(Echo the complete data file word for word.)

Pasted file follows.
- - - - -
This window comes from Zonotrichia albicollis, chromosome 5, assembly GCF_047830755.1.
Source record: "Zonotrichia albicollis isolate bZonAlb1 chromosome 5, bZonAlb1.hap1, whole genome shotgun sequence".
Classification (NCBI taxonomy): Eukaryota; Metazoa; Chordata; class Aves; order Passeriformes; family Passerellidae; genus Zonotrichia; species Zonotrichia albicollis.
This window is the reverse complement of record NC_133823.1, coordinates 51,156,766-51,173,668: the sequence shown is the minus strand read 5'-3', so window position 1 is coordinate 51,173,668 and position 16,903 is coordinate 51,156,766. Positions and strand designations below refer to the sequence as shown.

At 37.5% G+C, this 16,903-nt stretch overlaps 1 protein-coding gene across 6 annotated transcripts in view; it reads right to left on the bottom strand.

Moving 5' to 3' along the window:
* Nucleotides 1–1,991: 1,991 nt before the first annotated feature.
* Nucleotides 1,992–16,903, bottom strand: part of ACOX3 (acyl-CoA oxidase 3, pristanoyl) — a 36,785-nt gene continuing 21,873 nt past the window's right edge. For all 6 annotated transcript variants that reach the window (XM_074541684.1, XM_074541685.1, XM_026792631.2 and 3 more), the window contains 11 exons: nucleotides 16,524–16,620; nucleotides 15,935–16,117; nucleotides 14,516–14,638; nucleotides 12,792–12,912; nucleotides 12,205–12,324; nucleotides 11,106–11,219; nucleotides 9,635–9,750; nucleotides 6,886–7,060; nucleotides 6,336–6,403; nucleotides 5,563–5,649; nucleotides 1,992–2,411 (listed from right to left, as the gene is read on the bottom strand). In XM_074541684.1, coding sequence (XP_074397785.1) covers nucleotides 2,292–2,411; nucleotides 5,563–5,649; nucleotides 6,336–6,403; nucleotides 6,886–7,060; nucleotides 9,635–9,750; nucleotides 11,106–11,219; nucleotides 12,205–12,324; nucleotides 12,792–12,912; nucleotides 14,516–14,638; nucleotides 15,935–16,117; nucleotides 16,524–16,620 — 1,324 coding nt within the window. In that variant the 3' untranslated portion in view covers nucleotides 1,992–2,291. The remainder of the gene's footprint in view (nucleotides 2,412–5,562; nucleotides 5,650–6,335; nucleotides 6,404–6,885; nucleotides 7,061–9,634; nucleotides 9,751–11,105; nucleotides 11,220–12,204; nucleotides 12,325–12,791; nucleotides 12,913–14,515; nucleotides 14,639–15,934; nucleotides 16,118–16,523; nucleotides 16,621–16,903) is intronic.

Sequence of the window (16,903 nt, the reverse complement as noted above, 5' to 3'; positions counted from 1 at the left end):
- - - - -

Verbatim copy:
This window comes from Zonotrichia albicollis, chromosome 5, assembly GCF_047830755.1.
Source record: "Zonotrichia albicollis isolate bZonAlb1 chromosome 5, bZonAlb1.hap1, whole genome shotgun sequence".
Classification (NCBI taxonomy): Eukaryota; Metazoa; Chordata; class Aves; order Passeriformes; family Passerellidae; genus Zonotrichia; species Zonotrichia albicollis.
This window is the reverse complement of record NC_133823.1, coordinates 51,156,766-51,173,668: the sequence shown is the minus strand read 5'-3', so window position 1 is coordinate 51,173,668 and position 16,903 is coordinate 51,156,766. Positions and strand designations below refer to the sequence as shown.

At 37.5% G+C, this 16,903-nt stretch overlaps 1 protein-coding gene across 6 annotated transcripts in view; it reads right to left on the bottom strand.

Moving 5' to 3' along the window:
* Nucleotides 1–1,991: 1,991 nt before the first annotated feature.
* Nucleotides 1,992–16,903, bottom strand: part of ACOX3 (acyl-CoA oxidase 3, pristanoyl) — a 36,785-nt gene continuing 21,873 nt past the window's right edge. For all 6 annotated transcript variants that reach the window (XM_074541684.1, XM_074541685.1, XM_026792631.2 and 3 more), the window contains 11 exons: nucleotides 16,524–16,620; nucleotides 15,935–16,117; nucleotides 14,516–14,638; nucleotides 12,792–12,912; nucleotides 12,205–12,324; nucleotides 11,106–11,219; nucleotides 9,635–9,750; nucleotides 6,886–7,060; nucleotides 6,336–6,403; nucleotides 5,563–5,649; nucleotides 1,992–2,411 (listed from right to left, as the gene is read on the bottom strand). In XM_074541684.1, coding sequence (XP_074397785.1) covers nucleotides 2,292–2,411; nucleotides 5,563–5,649; nucleotides 6,336–6,403; nucleotides 6,886–7,060; nucleotides 9,635–9,750; nucleotides 11,106–11,219; nucleotides 12,205–12,324; nucleotides 12,792–12,912; nucleotides 14,516–14,638; nucleotides 15,935–16,117; nucleotides 16,524–16,620 — 1,324 coding nt within the window. In that variant the 3' untranslated portion in view covers nucleotides 1,992–2,291. The remainder of the gene's footprint in view (nucleotides 2,412–5,562; nucleotides 5,650–6,335; nucleotides 6,404–6,885; nucleotides 7,061–9,634; nucleotides 9,751–11,105; nucleotides 11,220–12,204; nucleotides 12,325–12,791; nucleotides 12,913–14,515; nucleotides 14,639–15,934; nucleotides 16,118–16,523; nucleotides 16,621–16,903) is intronic.

Sequence of the window (16,903 nt, the reverse complement as noted above, 5' to 3'; positions counted from 1 at the left end):